Common questions, concerns, and misunderstandings

Don’t I have parental rights if I’m on the birth certificate?
Not without an APR order, although a father has legal responsibility for child support.
At what age does my child get to choose which parent they live with?
There is no statutory provision for a child to ever get to choose a parent. However, in practice, most courts understand that it is difficult to impossible to force a 16-17 year old to go to a parent if they don’t want to. The statutory requirement of C.R.S. 14-10-124 is that the court consider, as one of many factors, the wishes of the child IF the child is old enough to have an independent, reasoned opinion. Most courts consider this age to be 12-13.
The mother only lets me see the child(ren) when she wants. What can I do?
File for APR. It will generally take a minimum of 3 months to get a court order if the matter is contested, but after that, both parents will have court-ordered parenting time.
What is legal custody?
Legal custody in Colorado is determined by who has decision-making rights for the children for major decisions such as medical care, education, religious instruction and extracurricular activities. Most of the time decision-making is shared by the parents, which a mechanism for how to decide when there are differences of opinion.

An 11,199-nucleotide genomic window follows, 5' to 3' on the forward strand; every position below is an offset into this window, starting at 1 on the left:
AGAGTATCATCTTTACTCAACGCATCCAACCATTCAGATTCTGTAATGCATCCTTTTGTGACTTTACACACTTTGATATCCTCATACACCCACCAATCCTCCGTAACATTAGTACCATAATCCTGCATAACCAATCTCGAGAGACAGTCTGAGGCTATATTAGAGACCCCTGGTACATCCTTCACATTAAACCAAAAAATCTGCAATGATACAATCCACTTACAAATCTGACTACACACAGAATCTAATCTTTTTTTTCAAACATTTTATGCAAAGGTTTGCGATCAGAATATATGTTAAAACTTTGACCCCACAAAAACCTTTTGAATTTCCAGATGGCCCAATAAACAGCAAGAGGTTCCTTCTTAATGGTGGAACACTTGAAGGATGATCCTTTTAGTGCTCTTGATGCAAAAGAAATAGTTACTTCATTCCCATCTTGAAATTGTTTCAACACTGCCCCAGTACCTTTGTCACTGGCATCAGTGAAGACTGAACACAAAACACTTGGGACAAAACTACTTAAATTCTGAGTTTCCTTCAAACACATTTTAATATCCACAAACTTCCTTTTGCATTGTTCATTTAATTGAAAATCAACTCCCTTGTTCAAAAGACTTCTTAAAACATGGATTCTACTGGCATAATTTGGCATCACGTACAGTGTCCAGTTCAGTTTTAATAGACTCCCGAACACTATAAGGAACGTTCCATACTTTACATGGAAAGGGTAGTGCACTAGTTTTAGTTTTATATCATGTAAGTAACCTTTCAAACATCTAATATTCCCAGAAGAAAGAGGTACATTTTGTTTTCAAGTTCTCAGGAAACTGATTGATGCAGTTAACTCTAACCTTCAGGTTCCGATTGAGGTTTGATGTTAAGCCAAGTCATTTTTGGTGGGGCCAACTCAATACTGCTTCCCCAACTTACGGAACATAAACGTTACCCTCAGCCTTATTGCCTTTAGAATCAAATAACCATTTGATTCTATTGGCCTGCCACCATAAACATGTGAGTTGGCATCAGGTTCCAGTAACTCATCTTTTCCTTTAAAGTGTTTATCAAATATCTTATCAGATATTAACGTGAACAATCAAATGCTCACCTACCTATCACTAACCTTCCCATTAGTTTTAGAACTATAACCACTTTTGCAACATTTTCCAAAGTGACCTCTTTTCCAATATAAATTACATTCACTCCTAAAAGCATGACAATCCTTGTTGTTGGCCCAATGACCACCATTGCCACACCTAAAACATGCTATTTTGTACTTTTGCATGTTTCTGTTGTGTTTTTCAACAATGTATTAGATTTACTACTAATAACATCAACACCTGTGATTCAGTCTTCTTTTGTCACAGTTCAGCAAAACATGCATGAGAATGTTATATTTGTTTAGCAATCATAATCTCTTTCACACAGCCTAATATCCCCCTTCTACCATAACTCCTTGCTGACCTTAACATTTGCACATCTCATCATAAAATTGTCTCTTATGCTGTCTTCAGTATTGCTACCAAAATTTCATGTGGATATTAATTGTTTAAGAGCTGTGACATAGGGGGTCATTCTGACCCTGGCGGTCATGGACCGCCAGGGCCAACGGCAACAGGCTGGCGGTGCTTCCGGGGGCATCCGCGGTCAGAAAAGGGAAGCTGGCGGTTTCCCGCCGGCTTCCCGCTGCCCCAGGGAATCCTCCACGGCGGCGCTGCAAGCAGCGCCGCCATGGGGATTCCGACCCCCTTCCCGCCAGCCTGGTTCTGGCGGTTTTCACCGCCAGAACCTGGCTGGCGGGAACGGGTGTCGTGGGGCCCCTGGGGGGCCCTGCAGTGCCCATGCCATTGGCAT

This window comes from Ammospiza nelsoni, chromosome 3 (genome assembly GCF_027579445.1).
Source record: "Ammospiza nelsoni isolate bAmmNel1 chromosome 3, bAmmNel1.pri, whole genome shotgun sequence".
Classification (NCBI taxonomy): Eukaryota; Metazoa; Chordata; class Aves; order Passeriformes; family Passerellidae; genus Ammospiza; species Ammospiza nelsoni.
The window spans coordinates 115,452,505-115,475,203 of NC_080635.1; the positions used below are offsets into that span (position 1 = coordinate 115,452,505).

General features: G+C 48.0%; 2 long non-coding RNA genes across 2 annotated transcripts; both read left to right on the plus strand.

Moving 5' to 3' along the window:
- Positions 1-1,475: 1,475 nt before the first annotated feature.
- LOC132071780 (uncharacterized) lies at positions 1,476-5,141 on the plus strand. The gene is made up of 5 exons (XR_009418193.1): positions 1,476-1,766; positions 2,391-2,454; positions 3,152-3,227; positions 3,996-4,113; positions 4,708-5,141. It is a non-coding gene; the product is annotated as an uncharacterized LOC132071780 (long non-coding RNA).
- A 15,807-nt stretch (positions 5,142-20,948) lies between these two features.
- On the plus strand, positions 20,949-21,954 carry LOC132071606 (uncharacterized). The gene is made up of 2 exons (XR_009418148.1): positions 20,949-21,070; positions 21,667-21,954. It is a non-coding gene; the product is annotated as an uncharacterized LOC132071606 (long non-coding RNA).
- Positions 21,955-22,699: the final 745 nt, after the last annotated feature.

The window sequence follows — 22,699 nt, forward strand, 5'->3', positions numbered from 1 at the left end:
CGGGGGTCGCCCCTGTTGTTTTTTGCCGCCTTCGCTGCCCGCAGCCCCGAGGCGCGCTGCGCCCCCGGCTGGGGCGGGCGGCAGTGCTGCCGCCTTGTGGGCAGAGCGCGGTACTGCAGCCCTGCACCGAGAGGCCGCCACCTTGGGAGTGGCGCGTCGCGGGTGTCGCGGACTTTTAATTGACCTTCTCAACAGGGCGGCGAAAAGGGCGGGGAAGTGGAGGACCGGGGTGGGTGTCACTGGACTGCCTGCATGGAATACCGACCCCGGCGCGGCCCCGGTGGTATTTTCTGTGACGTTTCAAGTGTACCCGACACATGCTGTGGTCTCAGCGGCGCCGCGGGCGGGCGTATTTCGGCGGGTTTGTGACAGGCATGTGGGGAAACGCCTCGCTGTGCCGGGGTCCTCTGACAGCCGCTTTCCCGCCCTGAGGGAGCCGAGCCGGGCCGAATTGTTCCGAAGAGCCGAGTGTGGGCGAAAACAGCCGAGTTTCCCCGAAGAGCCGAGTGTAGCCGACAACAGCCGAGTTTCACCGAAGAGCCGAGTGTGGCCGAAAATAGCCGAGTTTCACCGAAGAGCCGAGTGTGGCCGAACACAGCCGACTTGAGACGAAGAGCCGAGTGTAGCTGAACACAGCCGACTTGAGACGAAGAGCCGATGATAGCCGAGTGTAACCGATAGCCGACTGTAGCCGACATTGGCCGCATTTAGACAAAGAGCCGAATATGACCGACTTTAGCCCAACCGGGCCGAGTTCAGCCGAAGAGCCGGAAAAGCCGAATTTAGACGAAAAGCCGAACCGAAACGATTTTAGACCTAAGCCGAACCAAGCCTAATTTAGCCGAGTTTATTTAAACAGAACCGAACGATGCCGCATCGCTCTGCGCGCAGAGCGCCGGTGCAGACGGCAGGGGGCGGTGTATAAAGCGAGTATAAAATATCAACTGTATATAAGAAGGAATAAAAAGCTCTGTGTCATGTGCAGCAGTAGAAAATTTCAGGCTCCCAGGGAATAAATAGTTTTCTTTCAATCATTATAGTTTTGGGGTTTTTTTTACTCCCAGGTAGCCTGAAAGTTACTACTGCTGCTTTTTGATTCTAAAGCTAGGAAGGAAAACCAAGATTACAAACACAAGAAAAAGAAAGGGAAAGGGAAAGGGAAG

Is Colorado a mother’s or father’s rights state?
The Colorado legislature has declared that it is in children’s best interest to have both parents in a child’s life if both are fit parents. Fit does not mean perfect; it means parents who can reasonably look after children and keep them physically, mentally and emotionally safe. Colorado courts have rejected the “tender years” theory and are specifically forbidden to award parenting time to one parent—generally the mother—because of the gender of that parent.
What do I do if the other parent isn’t following the order regarding parenting time?
There is a specific motion regarding disputes over parenting time that can and should be filed if a parent withholds court-ordered parenting time. If the court finds that the parent violated the parenting time order, the court generally orders make-up time and must order the violating parent to pay the other parent’s attorney’s fees and costs.
We need to change the parenting time schedule and the other parent won’t agree.
Most parenting plans, especially for young children, need to be modified as the children get older. This can either be done by agreement of the parties and filed with the court as a stipulation, or can be done by either party with a motion to modify parenting time.

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